Featured Designer: Klei


Ben shares some insight into the Klei world with FK.

Describe your work.
Klei is a collection of jewellery and ornamental vessels, our work is split 50/50 between production pieces and one off works. We have a clear aesthetic that is not trend driven, we’re drawn to a muted palette and organic forms. We try to make tactile pieces that look like they may have been left out in the elements and have become weathered over time.

What is your background and how did you get started?
We both trained as dancers and worked in performing arts before starting Klei, neither of us had any formal design or ceramics training but we had a definite vision of what we were trying to do. We sought information from people in the field and lots of reference books. There has been lots of trial and error and we have built up a considerable archive of mistakes but the beauty of working in ceramics means unexpected results can take a piece in a new direction or even be the inspiration of a new line.



What was the main inspiration to starting your label?
The label started very organically, Barbara and I were still dancing and ceramics was something we both enjoyed on the side. Barbara made herself a porcelain ring and so many people asked her wear she bought it. Before long we were making rings on demand for friends and family and a local store placed an order and they sold out very quickly. We added new items to the range and within a couple of months had a collection. Up until this time we had never contemplated turning our hobby into a job. We had been making and selling our work for half a year before we came up with a name. In Dutch “klei” means clay and that is where Barbara and I met and started working with ceramics so it felt like a fitting name for our label.

Where and what is your workspace like?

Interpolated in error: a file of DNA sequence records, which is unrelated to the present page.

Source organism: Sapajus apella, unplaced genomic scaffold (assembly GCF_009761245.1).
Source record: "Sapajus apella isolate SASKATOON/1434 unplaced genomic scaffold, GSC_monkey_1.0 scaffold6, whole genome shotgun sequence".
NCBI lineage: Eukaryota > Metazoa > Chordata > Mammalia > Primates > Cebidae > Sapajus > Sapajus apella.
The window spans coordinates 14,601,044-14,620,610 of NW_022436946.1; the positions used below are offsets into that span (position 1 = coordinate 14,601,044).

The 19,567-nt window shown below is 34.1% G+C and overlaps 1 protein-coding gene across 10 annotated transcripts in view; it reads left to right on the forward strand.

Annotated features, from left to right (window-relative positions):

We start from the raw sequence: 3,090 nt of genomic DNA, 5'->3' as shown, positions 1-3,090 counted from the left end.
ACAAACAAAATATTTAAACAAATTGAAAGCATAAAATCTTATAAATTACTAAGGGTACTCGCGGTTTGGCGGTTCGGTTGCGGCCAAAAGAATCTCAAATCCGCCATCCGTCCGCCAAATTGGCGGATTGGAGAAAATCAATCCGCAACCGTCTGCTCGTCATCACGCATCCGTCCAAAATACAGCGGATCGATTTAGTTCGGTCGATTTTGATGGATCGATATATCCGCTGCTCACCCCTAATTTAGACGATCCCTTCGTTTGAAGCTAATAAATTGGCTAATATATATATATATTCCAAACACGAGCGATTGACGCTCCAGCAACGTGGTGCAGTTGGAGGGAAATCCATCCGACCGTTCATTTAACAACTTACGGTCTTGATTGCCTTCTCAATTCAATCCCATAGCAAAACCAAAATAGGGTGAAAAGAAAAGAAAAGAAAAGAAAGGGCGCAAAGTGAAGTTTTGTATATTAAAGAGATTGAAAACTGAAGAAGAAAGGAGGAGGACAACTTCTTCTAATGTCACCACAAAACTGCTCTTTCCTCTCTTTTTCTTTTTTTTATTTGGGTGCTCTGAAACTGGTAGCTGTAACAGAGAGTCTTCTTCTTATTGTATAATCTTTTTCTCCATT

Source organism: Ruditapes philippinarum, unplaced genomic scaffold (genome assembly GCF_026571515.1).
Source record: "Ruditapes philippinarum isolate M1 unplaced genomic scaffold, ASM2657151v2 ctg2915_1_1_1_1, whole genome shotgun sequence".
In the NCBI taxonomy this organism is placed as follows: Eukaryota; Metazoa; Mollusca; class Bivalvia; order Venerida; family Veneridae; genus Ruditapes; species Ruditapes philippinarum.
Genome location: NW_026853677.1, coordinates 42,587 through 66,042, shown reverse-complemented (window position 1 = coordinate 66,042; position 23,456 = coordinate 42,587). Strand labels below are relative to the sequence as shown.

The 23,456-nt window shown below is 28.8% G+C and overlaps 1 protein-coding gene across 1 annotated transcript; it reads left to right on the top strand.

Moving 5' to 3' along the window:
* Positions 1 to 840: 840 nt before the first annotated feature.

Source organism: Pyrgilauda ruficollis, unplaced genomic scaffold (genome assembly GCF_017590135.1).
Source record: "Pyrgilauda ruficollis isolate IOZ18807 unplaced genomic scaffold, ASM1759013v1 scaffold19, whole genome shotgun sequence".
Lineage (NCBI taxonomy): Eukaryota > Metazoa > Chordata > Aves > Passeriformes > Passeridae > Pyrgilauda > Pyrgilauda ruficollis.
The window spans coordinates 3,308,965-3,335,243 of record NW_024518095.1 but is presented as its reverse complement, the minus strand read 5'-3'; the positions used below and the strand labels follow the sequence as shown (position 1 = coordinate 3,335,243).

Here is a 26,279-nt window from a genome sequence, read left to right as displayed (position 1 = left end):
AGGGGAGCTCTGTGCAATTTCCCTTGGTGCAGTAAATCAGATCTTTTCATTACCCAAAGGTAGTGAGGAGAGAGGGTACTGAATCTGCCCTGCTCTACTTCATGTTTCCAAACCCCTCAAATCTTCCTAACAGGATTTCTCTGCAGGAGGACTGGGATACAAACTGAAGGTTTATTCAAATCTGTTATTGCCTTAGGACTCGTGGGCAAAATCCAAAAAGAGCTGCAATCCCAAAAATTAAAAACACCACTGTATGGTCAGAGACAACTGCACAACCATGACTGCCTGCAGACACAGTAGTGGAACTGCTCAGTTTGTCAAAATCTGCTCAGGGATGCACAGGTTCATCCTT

Up until six months ago we worked out of a studio in our home. Everything slowly crept out of the garage and before long had taken over every surface in the house. Neither of us ever felt a need to separate work and home life, but it was getting silly when we realized we hadn’t eaten at the dining table for several months. Our new studio is a five minute walk from home and part of a large industrial complex. We feel spoilt for space as it accommodates our ceramic and silver studios, office and little showroom. 24 hr access and no neighbours to annoy is also a plus. We still bring work home but the rule is dirty work stays at the studio, no more soldering in the kitchen.



What are you working on now & what are your plans for the future?
Barbara is working on a series of hand built stoneware vessels, they are not at all functional, one stands 105 cm high. The colour is built up in many layers creating amazing textures, they have an arid landscape feel to them. I am experimenting with ways to fuse silver to unglazed porcelain and it’s not proving easy. We have also made a micro collection of clothing that consists of 5 pieces. It has been well received and we look forward to adding new items to the range.

At the moment we feel like we are at a cross roads, we are caught between enjoying having total control over every aspect of our practice but being at maximum capacity in regards to the amount of product we can produce. Deciding whether to grow our business is proving more difficult than we thought, at the moment it is just the two of us in the studio and its very comfortable but to take on new opportunities we would need to get some help with various tasks. Klei is our baby so we are finding it hard to hand over jobs, even the boring ones, to other people.



One Comment

  • Kate says:

    these are magnifcent,its always the self taught ones that seem to produce great work because they have’nt been trained out of their instincts.Love it.

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